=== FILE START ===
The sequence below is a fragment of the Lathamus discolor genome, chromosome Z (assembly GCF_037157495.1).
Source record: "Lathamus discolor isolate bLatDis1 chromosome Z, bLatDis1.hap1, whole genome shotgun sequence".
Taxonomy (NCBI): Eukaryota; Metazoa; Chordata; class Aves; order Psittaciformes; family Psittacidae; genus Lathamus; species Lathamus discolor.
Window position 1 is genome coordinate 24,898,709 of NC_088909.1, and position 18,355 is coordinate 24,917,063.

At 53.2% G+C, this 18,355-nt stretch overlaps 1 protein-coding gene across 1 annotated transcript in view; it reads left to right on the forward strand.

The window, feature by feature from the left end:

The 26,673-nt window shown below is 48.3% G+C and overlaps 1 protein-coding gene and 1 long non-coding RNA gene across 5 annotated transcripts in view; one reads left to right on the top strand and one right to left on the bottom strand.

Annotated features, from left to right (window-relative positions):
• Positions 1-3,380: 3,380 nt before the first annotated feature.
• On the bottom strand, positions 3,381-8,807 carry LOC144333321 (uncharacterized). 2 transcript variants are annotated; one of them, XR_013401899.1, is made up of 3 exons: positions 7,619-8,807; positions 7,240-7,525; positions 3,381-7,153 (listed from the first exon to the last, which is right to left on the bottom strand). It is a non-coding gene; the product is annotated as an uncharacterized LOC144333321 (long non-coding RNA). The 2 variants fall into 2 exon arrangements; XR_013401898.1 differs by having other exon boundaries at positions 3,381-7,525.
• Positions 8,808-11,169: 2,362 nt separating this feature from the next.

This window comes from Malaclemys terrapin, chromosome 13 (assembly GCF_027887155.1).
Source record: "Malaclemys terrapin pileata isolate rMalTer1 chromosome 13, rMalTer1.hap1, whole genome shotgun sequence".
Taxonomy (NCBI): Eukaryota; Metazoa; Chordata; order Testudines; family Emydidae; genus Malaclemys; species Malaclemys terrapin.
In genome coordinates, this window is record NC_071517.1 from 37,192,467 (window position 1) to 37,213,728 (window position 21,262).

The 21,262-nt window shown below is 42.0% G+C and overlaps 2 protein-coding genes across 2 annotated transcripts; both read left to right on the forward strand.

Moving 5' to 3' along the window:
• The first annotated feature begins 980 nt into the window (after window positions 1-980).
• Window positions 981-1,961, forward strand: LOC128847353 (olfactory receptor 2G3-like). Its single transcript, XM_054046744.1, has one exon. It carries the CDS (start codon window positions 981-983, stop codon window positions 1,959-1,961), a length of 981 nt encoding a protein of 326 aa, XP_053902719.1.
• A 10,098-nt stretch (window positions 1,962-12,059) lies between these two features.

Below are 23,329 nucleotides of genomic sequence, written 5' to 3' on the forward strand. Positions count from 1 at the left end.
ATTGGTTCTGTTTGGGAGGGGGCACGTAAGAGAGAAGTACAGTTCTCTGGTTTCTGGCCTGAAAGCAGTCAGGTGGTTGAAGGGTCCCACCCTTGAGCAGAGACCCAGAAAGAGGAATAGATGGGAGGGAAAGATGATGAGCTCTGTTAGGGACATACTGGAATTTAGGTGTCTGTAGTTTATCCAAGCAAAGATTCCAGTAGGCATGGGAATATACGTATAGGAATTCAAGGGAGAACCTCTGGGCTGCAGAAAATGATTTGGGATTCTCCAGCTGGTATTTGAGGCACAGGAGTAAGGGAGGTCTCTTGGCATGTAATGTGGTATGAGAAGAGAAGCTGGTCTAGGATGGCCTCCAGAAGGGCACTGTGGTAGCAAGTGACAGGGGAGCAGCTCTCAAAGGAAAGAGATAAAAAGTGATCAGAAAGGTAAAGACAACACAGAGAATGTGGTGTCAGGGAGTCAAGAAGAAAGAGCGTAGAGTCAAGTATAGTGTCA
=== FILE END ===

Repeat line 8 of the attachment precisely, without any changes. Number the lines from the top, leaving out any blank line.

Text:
Annotated features, from left to right (window-relative positions):